SepSolve Analytical has produced an application note showing the value of dynamic headspace sampling and thermal desorption–GC–TOF MS analysis to rapidly profile volatile compounds released from flavoured cookies, and avoid the problems typically encountered when using solvent-extraction methods.
Within the food industry, there is an increasing need to monitor product safety and quality, typically in relation to flavour composition, taint and contamination. This requires a detailed understanding of individual components, but conventional approaches to sample preparation and GC analysis struggle to provide the necessary level of sensitivity.
Dynamic headspace sampling (DHS) onto sorbent tubes, in conjunction with analysis by thermal desorption
(TD) and GC–MS offers an effective solution to this. Firstly, the dynamic extraction process, which is typically conducted at about 40 °C, allows far greater levels of compounds to be extracted from the sample than static headspace. Secondly, the two-stage process of analyte focusing on the sorbent tube and then on the focusing trap (‘cold trap’) within the TD instrument results in analytes being focused in a narrow band of vapour, greatly improving peak shape and detection limits.
A Micro-Chamber/Thermal Extractor™ is used for simple dynamic headspace extraction onto sorbent tubes, followed by analysis of the tubes with a TD100-xr™ thermal desorber, GC separation, and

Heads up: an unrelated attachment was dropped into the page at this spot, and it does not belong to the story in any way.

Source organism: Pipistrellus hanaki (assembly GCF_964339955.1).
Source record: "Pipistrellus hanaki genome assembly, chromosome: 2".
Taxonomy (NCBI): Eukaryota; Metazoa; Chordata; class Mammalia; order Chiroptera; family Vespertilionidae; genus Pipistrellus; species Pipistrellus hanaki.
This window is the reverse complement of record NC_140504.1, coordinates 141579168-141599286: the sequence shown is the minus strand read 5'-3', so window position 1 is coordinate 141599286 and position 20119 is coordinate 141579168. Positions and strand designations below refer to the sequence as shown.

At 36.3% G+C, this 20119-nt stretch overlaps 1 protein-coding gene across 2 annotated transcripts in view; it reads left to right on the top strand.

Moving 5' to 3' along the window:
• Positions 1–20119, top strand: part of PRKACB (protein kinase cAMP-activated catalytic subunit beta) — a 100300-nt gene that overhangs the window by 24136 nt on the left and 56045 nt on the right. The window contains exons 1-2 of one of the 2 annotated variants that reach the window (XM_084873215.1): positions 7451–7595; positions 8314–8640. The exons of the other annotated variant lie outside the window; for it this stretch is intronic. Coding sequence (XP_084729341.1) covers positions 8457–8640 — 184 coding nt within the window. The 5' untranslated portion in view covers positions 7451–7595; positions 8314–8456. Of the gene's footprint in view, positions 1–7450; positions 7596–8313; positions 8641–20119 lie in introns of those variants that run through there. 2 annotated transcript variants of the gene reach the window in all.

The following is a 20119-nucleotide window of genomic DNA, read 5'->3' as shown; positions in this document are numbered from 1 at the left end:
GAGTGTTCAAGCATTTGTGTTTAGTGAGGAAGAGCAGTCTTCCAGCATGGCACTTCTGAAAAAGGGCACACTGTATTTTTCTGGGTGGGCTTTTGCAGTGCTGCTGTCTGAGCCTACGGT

detection with a BenchTOF™ mass spectrometer.
Results and Discussion
Example analyses are shown at 40 °C and 80 °C of three types of cookies run at a split ratio of 100:1. Many compounds associated with flavours are identified, including a number of pyrazines, alcohols, aldehydes and ketones that may contribute to the aroma.
In this study, the combination of dynamic headspace sampling with TD–GC–TOF MS analysis is shown to offer efficient evaluation of volatile compounds from cookies, which avoids the disadvantages of solvent-based methods at the same time as enhancing sensitivity.
The TOF mass spectrometer also plays a key role in this analysis, by enabling flavour/aroma compounds to be identified with greater confidence through the generation of ‘reference-quality’ spectra.